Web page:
ROBARTS, Thomas (1568-1633), of Poole, Dorset

Published in The History of Parliament: the House of Commons 1604-1629, ed. Andrew Thrush and John P. Ferris, 2010
Available from Cambridge University Press




Family and Education

bap. 8 Oct. 1568, 4th s. of John Robartes (d.1569), yeoman, of Sturminster Marshall, Dorset and his w. Emma.1 educ. appr. Poole.2 m. by 1606, Jane, 1s. 4da. d. 1 July 1633.3

Offices Held

Freeman, Poole 1590,4 water-bailiff 1593-4, sheriff 1596-7, mayor 1599-1600, 1606-7, 1617-18, 1628-9,5 common cllr. 1601-d.,6 sen. bailiff 1603-4, 1605-6, 1611-12, 1620-1, 1629-30, 1631-2,7 comptroller of customs 1612-bef. 1623,8 ?collector, Benevolence 1622.9


Robarts’ father farmed several hundred acres in the Stour valley, partly as lord of the manor of Shapwick Cammels, partly as tenant of the earl of Derby’s manor in Sturminster Marshall.10 However, as a younger son Robarts himself was apprenticed to a Poole mercer, and became a freeman of the borough in 1590 on condition that he presented a caliver to the municipal armoury. He quickly achieved prominence in the town, serving as sheriff and mayor by the end of the decade.11

Robarts was returned for Poole in 1604, but barely contributed to the proceedings of the first Jacobean Parliament, which mention him just once. The third session coincided with his second mayoralty, and on 12 Mar. 1607 he was granted leave from the Commons upon ‘allegation of urgent and pressing occasions’ relating to the town. The length of his absence is not recorded.12

In 1612 Robarts was granted a post in the Poole customs house during pleasure, and clearly prospered, for by 1624 he could afford to offer Edward Pitt* £1,000 for a lease. At his death he held 11 Dorset messuages, ten at Wimborne Minster and another in Morden. He also signalled his rising social status by sending his son Thomas to Oxford University.13 Robarts was presumably Poole’s collector of the 1622 Benevolence, since he delivered the money to London. He further boosted his income in 1626-7 through privateering ventures in partnership with his son-in-law George Skutt†, and built a free school for the town on land adjoining his house in 1628.14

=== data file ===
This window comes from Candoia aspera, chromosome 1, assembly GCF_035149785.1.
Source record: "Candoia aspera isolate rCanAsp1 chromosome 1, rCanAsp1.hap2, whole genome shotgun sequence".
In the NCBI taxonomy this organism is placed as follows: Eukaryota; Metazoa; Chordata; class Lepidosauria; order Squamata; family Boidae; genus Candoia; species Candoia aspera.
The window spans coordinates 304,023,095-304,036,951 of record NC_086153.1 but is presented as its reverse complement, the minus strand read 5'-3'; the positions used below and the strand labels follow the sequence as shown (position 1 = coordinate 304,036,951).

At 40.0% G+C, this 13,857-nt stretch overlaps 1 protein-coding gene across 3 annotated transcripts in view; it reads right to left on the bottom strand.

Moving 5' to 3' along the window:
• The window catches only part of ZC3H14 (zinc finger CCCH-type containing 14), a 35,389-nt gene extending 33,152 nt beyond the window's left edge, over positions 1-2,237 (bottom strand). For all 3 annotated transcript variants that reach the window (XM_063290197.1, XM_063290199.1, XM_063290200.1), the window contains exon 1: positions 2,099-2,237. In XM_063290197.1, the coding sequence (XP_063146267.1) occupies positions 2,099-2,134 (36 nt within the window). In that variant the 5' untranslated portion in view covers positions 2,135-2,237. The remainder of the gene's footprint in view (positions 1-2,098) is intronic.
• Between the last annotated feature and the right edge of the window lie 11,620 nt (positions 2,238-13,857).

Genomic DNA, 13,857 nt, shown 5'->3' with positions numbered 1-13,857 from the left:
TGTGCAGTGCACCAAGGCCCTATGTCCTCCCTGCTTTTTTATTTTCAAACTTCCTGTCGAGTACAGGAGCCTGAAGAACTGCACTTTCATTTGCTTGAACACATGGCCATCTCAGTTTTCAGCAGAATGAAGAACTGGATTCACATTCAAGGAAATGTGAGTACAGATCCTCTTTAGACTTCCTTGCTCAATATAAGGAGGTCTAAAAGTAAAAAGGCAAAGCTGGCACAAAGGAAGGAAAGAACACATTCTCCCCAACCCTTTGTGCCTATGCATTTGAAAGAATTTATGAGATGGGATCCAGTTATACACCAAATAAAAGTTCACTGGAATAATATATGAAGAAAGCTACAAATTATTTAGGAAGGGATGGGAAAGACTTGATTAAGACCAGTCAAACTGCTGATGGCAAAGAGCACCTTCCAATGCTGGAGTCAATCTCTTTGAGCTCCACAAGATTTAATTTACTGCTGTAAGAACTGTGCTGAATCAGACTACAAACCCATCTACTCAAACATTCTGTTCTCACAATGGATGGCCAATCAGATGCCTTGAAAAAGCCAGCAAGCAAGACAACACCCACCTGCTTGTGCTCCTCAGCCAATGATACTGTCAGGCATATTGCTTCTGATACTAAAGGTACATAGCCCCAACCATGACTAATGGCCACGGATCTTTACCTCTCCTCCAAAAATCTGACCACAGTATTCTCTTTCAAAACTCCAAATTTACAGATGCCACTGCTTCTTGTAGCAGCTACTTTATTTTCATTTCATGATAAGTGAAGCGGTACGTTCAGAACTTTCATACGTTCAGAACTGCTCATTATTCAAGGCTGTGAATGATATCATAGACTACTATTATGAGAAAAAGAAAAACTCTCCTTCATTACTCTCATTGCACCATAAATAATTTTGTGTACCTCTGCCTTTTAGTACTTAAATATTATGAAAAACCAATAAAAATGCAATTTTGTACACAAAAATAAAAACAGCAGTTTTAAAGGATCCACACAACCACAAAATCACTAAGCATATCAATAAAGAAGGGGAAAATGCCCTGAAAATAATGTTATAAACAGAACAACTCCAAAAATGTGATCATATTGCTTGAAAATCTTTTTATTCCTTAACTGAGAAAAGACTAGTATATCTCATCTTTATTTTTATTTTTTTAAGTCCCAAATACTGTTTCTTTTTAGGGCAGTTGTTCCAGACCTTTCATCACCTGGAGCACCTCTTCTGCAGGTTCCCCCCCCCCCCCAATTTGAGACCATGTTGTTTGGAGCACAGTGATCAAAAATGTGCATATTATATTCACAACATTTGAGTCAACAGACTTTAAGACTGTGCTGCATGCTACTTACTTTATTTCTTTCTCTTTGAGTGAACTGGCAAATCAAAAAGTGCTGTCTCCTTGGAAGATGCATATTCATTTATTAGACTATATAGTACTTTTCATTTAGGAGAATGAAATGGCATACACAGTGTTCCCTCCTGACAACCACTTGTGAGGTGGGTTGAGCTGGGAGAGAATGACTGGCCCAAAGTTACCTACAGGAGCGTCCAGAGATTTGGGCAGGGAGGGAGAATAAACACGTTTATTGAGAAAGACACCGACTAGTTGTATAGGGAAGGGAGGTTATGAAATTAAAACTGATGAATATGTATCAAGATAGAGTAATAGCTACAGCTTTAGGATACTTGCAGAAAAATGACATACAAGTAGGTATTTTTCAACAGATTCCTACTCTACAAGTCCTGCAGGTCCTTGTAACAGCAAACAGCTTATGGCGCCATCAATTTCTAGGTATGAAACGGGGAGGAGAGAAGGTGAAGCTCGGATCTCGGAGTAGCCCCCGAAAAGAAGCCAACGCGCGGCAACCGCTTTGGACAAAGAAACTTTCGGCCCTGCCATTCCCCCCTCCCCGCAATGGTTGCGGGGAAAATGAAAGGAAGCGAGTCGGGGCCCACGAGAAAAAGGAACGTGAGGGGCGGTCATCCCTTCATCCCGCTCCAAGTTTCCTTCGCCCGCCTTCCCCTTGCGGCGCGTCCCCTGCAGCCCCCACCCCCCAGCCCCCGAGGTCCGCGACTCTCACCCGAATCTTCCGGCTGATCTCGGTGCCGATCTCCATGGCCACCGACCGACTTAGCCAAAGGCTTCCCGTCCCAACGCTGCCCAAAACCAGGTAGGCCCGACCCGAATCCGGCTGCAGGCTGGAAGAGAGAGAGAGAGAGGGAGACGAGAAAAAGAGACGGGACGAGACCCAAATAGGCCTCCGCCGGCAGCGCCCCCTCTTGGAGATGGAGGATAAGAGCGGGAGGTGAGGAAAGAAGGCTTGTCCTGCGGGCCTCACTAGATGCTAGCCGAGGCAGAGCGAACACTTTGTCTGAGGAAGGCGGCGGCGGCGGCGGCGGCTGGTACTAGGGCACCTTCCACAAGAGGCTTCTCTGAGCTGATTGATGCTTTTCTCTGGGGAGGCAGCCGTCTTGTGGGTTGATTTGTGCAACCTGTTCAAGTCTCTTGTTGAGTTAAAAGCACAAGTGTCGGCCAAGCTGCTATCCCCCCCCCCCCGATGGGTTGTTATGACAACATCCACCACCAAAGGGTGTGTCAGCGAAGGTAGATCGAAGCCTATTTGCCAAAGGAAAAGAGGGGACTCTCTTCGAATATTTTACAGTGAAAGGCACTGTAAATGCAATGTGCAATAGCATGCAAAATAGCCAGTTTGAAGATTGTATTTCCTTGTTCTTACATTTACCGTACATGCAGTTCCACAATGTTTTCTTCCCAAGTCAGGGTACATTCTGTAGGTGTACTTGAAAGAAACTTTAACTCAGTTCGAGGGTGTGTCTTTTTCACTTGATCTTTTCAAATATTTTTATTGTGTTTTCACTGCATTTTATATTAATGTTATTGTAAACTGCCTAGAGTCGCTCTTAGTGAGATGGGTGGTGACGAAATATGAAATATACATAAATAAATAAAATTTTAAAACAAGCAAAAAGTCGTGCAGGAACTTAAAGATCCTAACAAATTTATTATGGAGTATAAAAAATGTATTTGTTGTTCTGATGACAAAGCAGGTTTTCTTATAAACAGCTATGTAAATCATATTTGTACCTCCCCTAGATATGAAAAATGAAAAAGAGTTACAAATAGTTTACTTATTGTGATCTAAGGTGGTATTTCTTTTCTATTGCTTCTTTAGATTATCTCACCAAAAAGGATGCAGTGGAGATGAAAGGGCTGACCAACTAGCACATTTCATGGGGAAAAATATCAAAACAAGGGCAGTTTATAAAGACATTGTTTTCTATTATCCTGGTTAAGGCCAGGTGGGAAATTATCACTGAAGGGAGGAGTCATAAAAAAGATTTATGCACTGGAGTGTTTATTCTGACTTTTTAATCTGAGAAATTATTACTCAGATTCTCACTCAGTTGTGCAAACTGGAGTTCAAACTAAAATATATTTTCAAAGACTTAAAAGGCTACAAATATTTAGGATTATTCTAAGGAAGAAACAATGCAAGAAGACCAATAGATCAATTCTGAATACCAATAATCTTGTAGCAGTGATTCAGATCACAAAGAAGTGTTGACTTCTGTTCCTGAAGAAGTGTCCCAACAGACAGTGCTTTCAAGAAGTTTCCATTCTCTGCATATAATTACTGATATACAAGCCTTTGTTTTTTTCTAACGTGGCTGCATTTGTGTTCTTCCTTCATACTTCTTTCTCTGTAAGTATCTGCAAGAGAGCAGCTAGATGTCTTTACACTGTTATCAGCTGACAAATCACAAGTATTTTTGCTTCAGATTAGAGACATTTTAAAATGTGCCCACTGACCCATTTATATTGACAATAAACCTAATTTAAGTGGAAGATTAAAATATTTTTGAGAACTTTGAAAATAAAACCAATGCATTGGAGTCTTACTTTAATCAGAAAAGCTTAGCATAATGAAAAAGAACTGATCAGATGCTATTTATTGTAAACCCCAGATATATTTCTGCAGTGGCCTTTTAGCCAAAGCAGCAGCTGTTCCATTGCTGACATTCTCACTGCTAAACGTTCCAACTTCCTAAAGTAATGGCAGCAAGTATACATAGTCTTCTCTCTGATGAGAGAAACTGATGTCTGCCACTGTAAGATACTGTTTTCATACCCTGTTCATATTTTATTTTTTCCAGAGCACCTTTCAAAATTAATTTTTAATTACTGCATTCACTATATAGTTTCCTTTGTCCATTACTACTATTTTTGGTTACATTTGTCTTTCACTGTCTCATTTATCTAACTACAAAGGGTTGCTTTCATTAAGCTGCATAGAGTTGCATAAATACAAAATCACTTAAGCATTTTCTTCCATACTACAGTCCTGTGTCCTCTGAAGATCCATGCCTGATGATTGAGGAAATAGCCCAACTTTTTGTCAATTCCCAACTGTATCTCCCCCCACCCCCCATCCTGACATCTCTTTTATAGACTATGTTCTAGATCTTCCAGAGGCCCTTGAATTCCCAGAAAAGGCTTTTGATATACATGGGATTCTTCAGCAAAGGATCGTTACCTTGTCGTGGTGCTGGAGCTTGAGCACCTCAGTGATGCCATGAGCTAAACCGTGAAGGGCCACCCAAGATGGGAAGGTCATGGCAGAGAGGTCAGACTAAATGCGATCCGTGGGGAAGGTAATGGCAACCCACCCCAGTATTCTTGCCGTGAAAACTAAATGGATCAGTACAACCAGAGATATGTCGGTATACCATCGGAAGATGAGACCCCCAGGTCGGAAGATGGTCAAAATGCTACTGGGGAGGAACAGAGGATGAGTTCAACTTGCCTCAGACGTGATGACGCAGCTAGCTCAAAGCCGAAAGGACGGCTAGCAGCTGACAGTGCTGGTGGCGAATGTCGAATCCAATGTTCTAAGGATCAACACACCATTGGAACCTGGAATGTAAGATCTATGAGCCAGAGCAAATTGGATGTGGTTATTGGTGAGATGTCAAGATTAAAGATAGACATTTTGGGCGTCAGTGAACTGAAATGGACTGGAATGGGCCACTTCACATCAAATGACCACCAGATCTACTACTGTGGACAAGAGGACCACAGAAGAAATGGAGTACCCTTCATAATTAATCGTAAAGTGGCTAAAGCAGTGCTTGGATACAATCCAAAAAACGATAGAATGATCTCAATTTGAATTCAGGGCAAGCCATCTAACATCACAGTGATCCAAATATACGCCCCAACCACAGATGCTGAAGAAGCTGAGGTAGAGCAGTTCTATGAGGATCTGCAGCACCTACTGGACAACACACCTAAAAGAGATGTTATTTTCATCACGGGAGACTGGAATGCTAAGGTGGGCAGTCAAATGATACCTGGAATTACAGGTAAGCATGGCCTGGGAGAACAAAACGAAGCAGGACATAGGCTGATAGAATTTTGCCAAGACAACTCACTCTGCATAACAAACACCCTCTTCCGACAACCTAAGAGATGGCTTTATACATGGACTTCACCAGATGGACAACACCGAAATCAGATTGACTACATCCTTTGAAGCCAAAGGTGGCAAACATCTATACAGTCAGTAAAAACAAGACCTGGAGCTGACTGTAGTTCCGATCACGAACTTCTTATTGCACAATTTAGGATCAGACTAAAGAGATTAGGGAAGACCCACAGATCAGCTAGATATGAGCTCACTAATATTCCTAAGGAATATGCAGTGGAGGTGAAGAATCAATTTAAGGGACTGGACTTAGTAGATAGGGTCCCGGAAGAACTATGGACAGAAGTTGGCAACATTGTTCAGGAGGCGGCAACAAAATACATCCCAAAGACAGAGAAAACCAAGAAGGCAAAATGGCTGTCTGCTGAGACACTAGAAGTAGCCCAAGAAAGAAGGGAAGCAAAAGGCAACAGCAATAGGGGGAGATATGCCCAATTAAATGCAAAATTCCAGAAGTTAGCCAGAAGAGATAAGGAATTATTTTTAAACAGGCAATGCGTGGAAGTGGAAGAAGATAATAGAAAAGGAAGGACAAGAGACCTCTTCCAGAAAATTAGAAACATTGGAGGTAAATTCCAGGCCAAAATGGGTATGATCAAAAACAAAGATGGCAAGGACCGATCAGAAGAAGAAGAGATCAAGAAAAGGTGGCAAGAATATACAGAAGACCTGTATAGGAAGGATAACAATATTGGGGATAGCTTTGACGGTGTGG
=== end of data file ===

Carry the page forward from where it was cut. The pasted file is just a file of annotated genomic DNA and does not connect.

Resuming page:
Robarts made his will on 28 June 1633 in the presence of Swithin Cleeves, minister of Poole. ‘Sick in body’, he left small legacies to the church and poor of Poole and Sturminster Marshall, full mourning to six poor people, and black gloves for the corporation. His widow stood to inherit a house in Wimborne for life, along with the Morden messuage and various Poole properties, including a salt-house, brew-house, two lofts next to the schoolhouse, and a vineyard. Skutt and Thomas Hanham† were both named as overseers of the will. Robarts died three days later, and was buried in the parish church under an altar-tomb. His son was occupying the largest house in the tithing of Petersham, Dorset in 1662, but nothing further is known of the family.15

Ref Volumes: 1604-1629

Author: John. P. Ferris


  • 1. Regs. Sturminster Marshall (Dorset Recs. vii), 3, 47; PROB 11/51, f. 61.
  • 2. Dorset RO, DC/PL/B/1/1, f. 34.
  • 3. PROB 11/164, f. 346; C142/497/131; Hutchins, Dorset, i. 47.
  • 4. Dorset RO, DC/PL/B/1/1, f. 34.
  • 5. Ibid. Poole bor. audit bk. 5, pp. 4-7.
  • 6. Ibid. DC/PL/B/1/1, f. 42.
  • 7. Ibid. Poole bor. audit bk. 5, pp. 5-7.
  • 8. C66/1949/1; SP14/153/137.
  • 9. SP14/130/79.
  • 10. Hutchins, iii. 166, 341; Regs. Sturminster Marshall, 47.
  • 11. Dorset RO, DC/PL/B/1/1, f. 34; Hutchins, i. 31.
  • 12. CJ, i. 351b.
  • 13. C66/1949/1; Add. 29974, f. 75; C142/497/131; Al. Ox.
  • 14. SP14/130/79; CSP Dom. 1627-8, p. 148; 1628-9, p. 291; Hutchins, i. 62; J. Sydenham, Poole, 407.
  • 15. PROB 11/164, f. 346; Hutchins, i. 47; Dorset Hearth Tax Assessments ed. C.A.F. Meekings, 32.